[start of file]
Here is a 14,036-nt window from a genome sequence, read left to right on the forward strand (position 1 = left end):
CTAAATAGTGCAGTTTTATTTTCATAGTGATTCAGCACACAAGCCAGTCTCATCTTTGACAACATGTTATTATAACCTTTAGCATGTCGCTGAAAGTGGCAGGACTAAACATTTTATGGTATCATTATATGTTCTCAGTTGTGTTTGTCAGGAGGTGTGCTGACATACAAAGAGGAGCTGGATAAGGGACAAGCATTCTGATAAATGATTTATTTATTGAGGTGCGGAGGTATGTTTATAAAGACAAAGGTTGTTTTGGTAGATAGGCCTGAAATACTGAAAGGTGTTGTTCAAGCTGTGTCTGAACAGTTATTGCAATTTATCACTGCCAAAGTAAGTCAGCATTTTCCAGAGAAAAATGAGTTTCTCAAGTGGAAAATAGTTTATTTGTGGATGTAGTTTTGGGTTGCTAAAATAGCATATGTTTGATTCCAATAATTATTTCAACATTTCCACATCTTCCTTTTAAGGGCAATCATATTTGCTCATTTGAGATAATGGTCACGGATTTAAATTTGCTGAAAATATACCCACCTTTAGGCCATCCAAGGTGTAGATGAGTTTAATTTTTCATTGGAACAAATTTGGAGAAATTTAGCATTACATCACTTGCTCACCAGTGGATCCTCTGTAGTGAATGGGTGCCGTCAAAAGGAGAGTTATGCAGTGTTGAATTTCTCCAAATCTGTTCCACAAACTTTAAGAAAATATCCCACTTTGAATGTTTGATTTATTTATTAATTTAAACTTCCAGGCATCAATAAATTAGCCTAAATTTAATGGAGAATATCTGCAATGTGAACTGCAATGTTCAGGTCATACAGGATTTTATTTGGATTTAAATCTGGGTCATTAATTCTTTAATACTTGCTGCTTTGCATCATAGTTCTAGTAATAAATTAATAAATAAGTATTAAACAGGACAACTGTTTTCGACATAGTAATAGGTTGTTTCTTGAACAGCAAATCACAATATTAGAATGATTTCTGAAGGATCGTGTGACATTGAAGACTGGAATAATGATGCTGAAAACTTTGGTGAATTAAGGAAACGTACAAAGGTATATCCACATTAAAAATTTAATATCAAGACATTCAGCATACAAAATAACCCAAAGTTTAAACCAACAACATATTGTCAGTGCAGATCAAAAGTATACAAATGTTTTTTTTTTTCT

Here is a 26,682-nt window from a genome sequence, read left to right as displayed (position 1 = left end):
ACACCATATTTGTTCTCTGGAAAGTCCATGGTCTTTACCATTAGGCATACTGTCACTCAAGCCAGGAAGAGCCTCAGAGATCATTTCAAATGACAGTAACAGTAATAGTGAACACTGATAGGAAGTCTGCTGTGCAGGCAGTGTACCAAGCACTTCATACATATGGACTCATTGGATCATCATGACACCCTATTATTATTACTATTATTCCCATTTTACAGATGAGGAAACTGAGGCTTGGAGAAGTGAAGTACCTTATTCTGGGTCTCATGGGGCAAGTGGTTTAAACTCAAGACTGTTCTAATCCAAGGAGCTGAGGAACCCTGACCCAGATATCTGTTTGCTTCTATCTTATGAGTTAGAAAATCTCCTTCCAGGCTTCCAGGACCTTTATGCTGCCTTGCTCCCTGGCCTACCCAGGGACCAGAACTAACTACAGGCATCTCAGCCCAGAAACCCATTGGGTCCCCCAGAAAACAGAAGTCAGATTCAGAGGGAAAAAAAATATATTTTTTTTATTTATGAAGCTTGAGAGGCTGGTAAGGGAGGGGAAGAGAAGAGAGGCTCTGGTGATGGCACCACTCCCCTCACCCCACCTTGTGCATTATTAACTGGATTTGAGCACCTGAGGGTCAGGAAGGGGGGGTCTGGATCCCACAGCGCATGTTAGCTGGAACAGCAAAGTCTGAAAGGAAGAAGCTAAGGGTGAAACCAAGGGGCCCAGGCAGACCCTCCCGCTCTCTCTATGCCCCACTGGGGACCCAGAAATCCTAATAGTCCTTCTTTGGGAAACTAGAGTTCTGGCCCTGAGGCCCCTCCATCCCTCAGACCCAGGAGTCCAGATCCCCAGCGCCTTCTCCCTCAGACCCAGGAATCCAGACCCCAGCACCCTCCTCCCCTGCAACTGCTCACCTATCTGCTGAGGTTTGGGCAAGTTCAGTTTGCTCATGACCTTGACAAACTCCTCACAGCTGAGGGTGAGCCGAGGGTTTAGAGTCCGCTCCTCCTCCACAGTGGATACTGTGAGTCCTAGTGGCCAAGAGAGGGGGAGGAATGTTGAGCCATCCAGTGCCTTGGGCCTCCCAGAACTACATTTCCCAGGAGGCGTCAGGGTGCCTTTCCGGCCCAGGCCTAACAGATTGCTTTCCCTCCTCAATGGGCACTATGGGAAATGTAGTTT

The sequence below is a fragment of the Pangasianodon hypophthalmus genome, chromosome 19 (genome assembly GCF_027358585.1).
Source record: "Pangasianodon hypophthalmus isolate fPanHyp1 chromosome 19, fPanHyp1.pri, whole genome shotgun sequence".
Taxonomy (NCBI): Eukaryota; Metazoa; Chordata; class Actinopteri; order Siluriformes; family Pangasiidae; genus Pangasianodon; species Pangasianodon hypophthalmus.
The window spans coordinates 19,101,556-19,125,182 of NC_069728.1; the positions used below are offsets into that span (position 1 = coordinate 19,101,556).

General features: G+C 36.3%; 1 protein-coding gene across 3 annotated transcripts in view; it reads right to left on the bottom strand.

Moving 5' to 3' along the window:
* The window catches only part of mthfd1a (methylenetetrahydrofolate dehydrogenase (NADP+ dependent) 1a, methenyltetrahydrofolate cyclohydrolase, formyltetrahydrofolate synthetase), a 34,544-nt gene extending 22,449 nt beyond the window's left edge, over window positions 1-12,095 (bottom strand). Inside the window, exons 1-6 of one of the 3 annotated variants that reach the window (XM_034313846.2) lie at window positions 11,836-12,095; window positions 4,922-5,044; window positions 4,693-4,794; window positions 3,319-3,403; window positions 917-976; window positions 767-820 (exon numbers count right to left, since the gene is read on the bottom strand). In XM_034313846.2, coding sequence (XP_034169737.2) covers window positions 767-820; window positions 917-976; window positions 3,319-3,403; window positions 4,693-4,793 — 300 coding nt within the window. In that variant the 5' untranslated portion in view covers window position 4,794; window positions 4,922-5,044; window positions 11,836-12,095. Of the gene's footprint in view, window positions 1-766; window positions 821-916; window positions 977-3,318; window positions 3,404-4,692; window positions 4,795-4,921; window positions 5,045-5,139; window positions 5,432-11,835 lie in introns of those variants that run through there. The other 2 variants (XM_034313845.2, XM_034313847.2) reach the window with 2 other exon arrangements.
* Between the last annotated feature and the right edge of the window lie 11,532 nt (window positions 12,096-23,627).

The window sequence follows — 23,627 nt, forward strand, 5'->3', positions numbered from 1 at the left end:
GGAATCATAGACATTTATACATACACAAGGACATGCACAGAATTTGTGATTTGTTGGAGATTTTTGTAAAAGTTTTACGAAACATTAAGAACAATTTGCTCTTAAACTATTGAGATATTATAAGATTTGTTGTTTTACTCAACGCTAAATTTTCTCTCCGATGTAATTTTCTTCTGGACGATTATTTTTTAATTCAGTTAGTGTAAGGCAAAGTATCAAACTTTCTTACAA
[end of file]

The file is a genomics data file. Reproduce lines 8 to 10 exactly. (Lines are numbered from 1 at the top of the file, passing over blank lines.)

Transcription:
The window spans coordinates 19,101,556-19,125,182 of NC_069728.1; the positions used below are offsets into that span (position 1 = coordinate 19,101,556).

General features: G+C 36.3%; 1 protein-coding gene across 3 annotated transcripts in view; it reads right to left on the bottom strand.

Moving 5' to 3' along the window: